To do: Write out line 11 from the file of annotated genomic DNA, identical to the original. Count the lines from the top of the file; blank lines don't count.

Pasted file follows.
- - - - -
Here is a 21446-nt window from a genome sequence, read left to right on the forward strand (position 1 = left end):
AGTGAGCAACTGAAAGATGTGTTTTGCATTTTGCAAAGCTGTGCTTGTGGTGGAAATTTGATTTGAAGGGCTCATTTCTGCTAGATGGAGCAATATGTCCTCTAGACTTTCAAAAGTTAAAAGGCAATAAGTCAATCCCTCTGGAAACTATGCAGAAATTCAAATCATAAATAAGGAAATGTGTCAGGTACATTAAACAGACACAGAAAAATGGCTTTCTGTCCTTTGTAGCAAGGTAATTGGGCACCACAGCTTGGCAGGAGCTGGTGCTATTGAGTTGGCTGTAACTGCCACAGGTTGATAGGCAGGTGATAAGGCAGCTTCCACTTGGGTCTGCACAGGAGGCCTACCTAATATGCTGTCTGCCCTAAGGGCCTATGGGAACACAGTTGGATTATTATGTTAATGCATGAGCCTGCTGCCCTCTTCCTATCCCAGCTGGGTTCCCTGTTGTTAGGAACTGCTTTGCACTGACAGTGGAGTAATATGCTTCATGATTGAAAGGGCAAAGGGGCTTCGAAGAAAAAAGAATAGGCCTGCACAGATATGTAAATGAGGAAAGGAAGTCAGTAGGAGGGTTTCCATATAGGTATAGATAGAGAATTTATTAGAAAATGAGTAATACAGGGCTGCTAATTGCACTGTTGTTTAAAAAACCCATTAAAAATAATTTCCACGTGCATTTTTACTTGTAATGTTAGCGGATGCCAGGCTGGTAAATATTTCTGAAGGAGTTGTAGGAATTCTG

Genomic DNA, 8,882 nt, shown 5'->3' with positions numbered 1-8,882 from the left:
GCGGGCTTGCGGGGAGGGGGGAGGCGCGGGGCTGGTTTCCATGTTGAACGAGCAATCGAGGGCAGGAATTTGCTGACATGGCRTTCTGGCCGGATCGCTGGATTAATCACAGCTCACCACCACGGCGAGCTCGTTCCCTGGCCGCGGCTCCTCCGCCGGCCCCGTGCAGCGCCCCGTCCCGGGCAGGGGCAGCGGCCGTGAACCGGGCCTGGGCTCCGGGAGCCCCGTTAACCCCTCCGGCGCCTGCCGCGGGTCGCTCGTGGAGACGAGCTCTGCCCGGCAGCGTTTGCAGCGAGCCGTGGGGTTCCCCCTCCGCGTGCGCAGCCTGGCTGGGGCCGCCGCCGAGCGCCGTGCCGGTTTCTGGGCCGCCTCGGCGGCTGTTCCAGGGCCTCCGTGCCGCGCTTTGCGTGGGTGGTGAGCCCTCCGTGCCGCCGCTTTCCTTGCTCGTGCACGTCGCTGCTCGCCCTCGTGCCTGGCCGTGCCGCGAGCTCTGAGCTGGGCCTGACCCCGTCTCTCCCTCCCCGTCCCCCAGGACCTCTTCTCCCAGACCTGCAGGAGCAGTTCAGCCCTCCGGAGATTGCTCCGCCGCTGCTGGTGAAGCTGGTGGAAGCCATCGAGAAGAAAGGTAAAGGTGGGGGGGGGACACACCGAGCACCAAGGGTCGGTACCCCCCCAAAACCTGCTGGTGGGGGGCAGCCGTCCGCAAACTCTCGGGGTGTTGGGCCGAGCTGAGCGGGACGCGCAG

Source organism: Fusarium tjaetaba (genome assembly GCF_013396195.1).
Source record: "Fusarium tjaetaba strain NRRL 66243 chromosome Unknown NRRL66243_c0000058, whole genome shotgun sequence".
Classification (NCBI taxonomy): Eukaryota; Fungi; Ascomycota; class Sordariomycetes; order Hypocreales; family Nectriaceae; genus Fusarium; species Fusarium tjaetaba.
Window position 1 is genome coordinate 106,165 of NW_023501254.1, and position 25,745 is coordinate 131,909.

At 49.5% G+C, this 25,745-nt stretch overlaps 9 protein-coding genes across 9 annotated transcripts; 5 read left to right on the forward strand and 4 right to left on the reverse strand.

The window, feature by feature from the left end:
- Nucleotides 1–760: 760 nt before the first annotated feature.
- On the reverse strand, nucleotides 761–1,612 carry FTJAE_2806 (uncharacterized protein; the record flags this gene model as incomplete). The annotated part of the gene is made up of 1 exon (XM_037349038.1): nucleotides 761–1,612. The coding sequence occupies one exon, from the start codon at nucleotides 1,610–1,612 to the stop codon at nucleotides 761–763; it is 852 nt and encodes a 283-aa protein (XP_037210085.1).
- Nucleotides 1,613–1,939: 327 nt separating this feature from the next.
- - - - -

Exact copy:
- Nucleotides 1–760: 760 nt before the first annotated feature.